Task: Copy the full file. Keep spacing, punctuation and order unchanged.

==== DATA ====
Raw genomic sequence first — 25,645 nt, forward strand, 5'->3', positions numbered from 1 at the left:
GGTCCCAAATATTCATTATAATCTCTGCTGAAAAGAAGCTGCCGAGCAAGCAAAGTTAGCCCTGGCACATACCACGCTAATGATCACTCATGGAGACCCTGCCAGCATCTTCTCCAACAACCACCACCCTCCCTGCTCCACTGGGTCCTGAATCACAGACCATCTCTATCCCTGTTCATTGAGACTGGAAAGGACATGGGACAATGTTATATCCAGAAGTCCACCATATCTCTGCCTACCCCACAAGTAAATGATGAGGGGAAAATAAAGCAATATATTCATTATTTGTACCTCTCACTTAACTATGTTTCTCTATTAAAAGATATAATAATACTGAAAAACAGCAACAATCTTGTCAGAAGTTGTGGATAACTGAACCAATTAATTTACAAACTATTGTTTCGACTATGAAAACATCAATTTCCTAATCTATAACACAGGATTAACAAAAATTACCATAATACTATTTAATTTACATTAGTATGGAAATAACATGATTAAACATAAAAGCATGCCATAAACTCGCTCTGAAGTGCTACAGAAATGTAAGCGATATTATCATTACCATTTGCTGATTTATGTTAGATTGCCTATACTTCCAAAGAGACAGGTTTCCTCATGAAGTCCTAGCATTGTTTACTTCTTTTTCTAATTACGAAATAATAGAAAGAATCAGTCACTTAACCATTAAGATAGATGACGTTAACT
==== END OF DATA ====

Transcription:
Raw genomic sequence first — 25,645 nt, forward strand, 5'->3', positions numbered from 1 at the left:
GGTCCCAAATATTCATTATAATCTCTGCTGAAAAGAAGCTGCCGAGCAAGCAAAGTTAGCCCTGGCACATACCACGCTAATGATCACTCATGGAGACCCTGCCAGCATCTTCTCCAACAACCACCACCCTCCCTGCTCCACTGGGTCCTGAATCACAGACCATCTCTATCCCTGTTCATTGAGACTGGAAAGGACATGGGACAATGTTATATCCAGAAGTCCACCATATCTCTGCCTACCCCACAAGTAAATGATGAGGGGAAAATAAAGCAATATATTCATTATTTGTACCTCTCACTTAACTATGTTTCTCTATTAAAAGATATAATAATACTGAAAAACAGCAACAATCTTGTCAGAAGTTGTGGATAACTGAACCAATTAATTTACAAACTATTGTTTCGACTATGAAAACATCAATTTCCTAATCTATAACACAGGATTAACAAAAATTACCATAATACTATTTAATTTACATTAGTATGGAAATAACATGATTAAACATAAAAGCATGCCATAAACTCGCTCTGAAGTGCTACAGAAATGTAAGCGATATTATCATTACCATTTGCTGATTTATGTTAGATTGCCTATACTTCCAAAGAGACAGGTTTCCTCATGAAGTCCTAGCATTGTTTACTTCTTTTTCTAATTACGAAATAATAGAAAGAATCAGTCACTTAACCATTAAGATAGATGACGTTAACT